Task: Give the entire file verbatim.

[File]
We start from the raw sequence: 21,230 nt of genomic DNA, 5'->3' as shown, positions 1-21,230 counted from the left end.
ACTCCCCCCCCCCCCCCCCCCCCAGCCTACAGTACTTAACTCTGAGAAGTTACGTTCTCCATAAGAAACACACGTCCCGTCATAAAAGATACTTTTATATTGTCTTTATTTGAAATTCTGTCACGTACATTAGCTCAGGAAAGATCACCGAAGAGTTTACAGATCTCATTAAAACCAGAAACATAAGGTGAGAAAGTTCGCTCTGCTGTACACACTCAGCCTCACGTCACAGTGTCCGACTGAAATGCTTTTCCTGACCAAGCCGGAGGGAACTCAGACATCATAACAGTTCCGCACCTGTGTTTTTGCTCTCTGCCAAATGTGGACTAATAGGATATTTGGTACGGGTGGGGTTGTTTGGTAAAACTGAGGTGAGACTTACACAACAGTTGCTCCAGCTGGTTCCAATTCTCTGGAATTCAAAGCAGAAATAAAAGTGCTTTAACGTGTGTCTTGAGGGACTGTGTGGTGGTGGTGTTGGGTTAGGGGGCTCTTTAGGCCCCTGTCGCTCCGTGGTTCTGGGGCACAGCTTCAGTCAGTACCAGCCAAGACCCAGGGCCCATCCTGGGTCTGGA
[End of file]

We start from the raw sequence: 21,230 nt of genomic DNA, 5'->3' as shown, positions 1-21,230 counted from the left end.
ACTCCCCCCCCCCCCCCCCCCCCAGCCTACAGTACTTAACTCTGAGAAGTTACGTTCTCCATAAGAAACACACGTCCCGTCATAAAAGATACTTTTATATTGTCTTTATTTGAAATTCTGTCACGTACATTAGCTCAGGAAAGATCACCGAAGAGTTTACAGATCTCATTAAAACCAGAAACATAAGGTGAGAAAGTTCGCTCTGCTGTACACACTCAGCCTCACGTCACAGTGTCCGACTGAAATGCTTTTCCTGACCAAGCCGGAGGGAACTCAGACATCATAACAGTTCCGCACCTGTGTTTTTGCTCTCTGCCAAATGTGGACTAATAGGATATTTGGTACGGGTGGGGTTGTTTGGTAAAACTGAGGTGAGACTTACACAACAGTTGCTCCAGCTGGTTCCAATTCTCTGGAATTCAAAGCAGAAATAAAAGTGCTTTAACGTGTGTCTTGAGGGACTGTGTGGTGGTGGTGTTGGGTTAGGGGGCTCTTTAGGCCCCTGTCGCTCCGTGGTTCTGGGGCACAGCTTCAGTCAGTACCAGCCAAGACCCAGGGCCCATCCTGGGTCTGGA